Saturday, April 18, 2015

Study: Farmland in a Tech-Boom-Sized Bubble

A recent article (older, ungated version here)published in the American Journal of Agricultural Economics and co-authored by one of our contributors, Michael Langemeier, discusses long-term trends in agricultural land values nationwide. The paper draws on data from 1911 to 2012 and measures the risk, returns, as well as relationships between land values and inflation.

Much discussion in recent months (years?) has centered on the possibility of a bubble in land values. While the results of this paper suggest that ag land provides a hedge against both expected and unexpected inflation and is a relatively safe investment, the authors find that “the farmland P/rent ratio has reached historical highs and is currently at the level of the P/E ratio of the S&P 500 during the tech bubble.” The P/E ratio is the ratio of the price of a stock to its earnings or profit. A comparable ratio for ag land is the ratio of land price to cash rent (P/rent).

The P/rent ratio can be interpreted as the price market participants are willing to pay for a dollar of cash rent they will receive. A historically high P/rent ratio is justified if strong growth in cash rents is expected in the future or if interest rates are expected to be low. With the recent declines in grain and cotton prices, along with a lack of bullish expectations for the near future, broad increases in cash prices are not likely in the near future. Additionally, the CME FedWatch indicates a greater than 50% chance of an interest rate hike in December of this year. None of this provides a justification for a high P/rent ratio.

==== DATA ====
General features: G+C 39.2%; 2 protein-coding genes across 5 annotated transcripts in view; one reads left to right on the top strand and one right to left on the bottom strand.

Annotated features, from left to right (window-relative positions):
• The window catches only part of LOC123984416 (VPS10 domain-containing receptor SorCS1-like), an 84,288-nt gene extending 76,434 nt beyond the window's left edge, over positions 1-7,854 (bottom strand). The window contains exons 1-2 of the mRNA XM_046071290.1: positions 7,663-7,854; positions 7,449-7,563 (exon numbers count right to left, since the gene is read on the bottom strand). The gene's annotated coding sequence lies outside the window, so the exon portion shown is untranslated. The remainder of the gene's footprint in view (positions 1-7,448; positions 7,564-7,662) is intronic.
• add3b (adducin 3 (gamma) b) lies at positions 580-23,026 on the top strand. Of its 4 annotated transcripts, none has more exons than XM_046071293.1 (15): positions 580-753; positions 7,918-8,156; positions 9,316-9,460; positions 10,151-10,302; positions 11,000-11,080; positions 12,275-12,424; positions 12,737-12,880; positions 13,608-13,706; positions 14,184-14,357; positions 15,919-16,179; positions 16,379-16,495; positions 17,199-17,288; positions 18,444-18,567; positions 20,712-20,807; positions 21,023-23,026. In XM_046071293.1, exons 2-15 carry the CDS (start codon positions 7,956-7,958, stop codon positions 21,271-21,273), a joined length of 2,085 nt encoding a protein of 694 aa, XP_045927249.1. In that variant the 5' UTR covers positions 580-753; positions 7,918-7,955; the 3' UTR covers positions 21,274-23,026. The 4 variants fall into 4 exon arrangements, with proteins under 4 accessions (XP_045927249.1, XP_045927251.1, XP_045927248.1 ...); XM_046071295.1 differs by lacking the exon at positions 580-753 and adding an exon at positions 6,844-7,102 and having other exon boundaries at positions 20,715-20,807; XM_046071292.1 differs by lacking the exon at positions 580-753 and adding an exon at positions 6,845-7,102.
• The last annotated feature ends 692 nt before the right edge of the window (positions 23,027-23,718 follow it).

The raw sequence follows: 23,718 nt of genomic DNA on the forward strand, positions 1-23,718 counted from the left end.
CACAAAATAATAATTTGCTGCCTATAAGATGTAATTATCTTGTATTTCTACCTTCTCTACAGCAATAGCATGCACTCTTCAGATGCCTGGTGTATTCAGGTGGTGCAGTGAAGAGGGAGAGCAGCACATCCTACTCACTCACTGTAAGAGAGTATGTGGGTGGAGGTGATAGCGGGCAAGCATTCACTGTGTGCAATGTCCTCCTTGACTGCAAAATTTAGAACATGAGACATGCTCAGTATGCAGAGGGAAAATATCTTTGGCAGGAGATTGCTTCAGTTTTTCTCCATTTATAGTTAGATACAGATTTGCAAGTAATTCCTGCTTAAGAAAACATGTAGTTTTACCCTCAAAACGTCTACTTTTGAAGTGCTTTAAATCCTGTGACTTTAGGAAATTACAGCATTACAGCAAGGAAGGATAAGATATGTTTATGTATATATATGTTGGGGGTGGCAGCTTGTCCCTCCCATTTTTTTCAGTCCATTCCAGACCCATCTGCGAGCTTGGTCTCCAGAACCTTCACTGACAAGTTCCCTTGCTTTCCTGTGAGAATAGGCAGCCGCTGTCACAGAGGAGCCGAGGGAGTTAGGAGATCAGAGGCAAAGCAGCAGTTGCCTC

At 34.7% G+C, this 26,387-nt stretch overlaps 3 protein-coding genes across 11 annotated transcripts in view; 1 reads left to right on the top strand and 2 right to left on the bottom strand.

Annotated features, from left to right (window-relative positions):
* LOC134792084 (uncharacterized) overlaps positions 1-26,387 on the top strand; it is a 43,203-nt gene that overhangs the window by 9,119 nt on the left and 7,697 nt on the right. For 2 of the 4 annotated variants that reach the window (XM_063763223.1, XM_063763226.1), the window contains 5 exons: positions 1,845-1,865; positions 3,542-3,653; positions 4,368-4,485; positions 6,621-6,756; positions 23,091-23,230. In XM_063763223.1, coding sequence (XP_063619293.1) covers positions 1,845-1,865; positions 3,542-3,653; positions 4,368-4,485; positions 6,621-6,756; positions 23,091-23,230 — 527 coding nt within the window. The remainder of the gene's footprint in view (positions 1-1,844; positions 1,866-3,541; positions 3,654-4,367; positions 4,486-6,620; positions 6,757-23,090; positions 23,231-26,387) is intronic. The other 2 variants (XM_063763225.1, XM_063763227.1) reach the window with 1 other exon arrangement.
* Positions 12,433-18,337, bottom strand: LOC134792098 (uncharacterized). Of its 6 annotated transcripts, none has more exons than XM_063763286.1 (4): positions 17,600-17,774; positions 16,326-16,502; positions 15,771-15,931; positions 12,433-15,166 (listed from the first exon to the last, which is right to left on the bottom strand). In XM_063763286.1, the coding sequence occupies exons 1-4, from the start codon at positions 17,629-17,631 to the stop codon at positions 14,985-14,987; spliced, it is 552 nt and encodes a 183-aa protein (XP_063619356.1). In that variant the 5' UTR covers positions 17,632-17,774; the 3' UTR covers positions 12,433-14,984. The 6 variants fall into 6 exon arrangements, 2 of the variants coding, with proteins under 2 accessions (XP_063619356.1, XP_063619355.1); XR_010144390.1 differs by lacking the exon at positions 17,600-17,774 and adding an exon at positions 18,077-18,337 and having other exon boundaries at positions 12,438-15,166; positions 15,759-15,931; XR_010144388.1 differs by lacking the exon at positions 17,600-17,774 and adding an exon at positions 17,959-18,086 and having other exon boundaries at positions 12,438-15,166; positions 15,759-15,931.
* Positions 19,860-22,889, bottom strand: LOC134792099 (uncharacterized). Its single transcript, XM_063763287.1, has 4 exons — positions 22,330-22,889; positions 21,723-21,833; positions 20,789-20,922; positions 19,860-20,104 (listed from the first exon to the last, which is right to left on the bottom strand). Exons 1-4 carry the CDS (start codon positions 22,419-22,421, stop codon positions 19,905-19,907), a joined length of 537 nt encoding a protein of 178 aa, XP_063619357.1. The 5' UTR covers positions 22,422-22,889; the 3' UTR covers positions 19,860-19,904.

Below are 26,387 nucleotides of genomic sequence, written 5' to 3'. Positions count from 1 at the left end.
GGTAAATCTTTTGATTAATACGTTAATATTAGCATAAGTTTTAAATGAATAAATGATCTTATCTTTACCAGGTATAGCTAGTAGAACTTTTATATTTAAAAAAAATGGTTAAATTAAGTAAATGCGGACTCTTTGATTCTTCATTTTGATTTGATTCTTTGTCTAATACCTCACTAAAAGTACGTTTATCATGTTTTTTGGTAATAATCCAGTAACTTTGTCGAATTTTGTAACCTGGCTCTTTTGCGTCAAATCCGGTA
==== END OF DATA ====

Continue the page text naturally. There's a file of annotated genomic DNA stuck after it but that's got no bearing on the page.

The graph below is a plot of the ratio of the U.S. average cropland prices to cash rents (P/E ratio) from 1998 to 2014 (data source: USDA-NASS). There’s a very clear run up in ag land values from 2005 to 2008 and a subsequent downward correction after the recession set in. Still, the 2009-2014 average P/rent is 26.75% higher than the 1998-2004 average, suggesting that there is potential for a further downward correction in ag land prices on the horizon. Figures 1-3 in the ungated version of the article provide a longer-run perspective.

Certainly it would be better for producers and ag landowners if prices were not driven up unsustainably in the first place. Since asset prices are inversely related to interest rates, artificially low interest rates lead to artificially high asset values. The Federal Funds rate has been at historic lows since the last quarter of 2008. This has done little to boost GDP but has certainly pumped up asset prices. A less myopic Federal Reserve policy would likely result in less risk and uncertainty in asset markets… markets that affect everyone in one way or another.

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